Welcome to February edition of the Authentic Parenting Blog Carnival, hosted by Authentic Parenting and Mudpiemama. This month, participants have looked into the topic of “Fostering Healthy Attachment”. Please scroll down to the end of this post to find a list of links to the entries of the other participants. Enjoy!
Homeschooling is making me into a better parent. The longer we homeschool (which is more unschooling in our home), the more comfortable I am in letting them decide what to learn. And, more importantly, the greater their interest is in learning.
I can lean into the trust I have in my kids whenever I am worried we’re not being rigorous enough in our study plan. And they inevitably come up with more creative and fun ways to learn than I could. They learn more when they take the lead because their brains work differently than mine. They learn the way that is best for them as individuals.
So, why am I writing about homeschooling in a carnival about fostering attachment?
Because I am taking the lessons I learn in homeschooling and applying them directly to parenting. We are a crunchy household. There’s little we do that wouldn’t make most mainstream parents shudder in horror or at least roll their eyes. But, it’s not those things that most people focus on that matter to our family. Those things (breastfeeding, babywearing, organic, whole, raw foods, careful environmental practices, etc) are incidental. They are the outward shows of our core family philosophy of unconditional love and genuine respect.
Unconditional love and respect in a family means, for the scope of this post, taking everyone’s needs into account. To break it down further, this means seeing each person individually, valuing where they are, and balancing their needs against each other person’s position. For example, my need to arrive to our family Spanish lesson on time must be weighed against the 5yo’s sudden need for food, the 3yo’s urgent need to find a particular lost toy to bring with us, and the 19mo’s need for control over his time to linger on the potty. These are often instant needs that crop up when we’re going somewhere. Can an acceptable snack be eaten in the car? Can we substitute for the lost toy? Can potty time happen at Spanish? Can we be a little late? How much bend do we have? How can we work together?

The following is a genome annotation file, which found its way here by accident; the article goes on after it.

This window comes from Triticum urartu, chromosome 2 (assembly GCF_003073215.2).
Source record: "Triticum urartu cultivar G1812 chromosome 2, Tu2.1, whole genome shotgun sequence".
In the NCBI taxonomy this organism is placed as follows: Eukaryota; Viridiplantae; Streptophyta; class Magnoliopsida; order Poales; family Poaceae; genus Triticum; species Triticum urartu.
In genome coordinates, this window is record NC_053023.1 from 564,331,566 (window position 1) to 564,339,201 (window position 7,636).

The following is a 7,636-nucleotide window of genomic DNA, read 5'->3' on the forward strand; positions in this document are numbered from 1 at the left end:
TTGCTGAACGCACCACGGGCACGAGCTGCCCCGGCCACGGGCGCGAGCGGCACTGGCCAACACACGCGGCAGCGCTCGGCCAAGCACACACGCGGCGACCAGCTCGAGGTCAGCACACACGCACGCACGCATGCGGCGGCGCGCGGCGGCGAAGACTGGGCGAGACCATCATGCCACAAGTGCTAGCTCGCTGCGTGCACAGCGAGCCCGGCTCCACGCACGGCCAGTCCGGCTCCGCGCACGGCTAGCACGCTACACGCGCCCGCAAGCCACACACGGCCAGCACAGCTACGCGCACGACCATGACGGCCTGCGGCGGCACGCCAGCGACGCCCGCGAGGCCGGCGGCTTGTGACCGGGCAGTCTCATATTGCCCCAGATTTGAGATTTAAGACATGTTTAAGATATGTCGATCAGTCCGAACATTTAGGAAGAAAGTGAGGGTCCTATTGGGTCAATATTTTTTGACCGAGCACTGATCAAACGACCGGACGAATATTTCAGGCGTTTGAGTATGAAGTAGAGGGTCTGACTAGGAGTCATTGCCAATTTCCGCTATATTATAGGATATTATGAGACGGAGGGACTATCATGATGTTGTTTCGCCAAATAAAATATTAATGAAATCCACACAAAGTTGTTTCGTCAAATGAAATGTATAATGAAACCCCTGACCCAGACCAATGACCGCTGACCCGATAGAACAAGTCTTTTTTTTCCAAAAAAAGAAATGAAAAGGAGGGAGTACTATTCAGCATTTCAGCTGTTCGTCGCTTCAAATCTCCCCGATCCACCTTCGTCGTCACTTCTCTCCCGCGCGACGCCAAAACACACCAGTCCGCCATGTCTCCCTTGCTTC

There’s lots of bend and opportunity to work together because, above all else, each person feels heard and valued. And there is precedent in the past that if they compromise in some way, their needs will be met, perhaps delayed, but not forgotten. Having the history of being listened to and valued, gives a sense of trust. It brings elasticity to our bond. That resiliency makes our relationship stronger because it can withstand the times when one of us misses and fails to meet needs.
One of the hardest things I find is to meet my children where they are instead of where I wish they would be. I compare one with another or think one should have more maturity than they do. Or I flat out find their opinion inconvenient and want to override them because “I know better.” It can be difficult to appreciate the unique being that is my child when they’re adamant or even angry about feelings of being treated unfairly. For example, when my 3yo is crying because no other toy will do than the green dragon, which has somehow ceased to exist on the earth, I try not to wish he had the coping skills of his older brother or the distractibility of his younger brother. I would prefer that he be compliant to my wish that the purple dragon is an acceptable substitute.
But, I want to meet him where he is. I don’t want to raise convenient children. I want to raise adults who have opinions without the worry that holding those opinions will be cause to assail their character. I want to help him cope with the upset and gently assist him in deciding for himself whether to calm or stay upset. I meet him where he is unconditionally so that he is in control of how he will cope. He can lean into my support knowing that he won’t be overwhelmed by his feelings alone and that his feelings are accepted and acknowledged-valued even.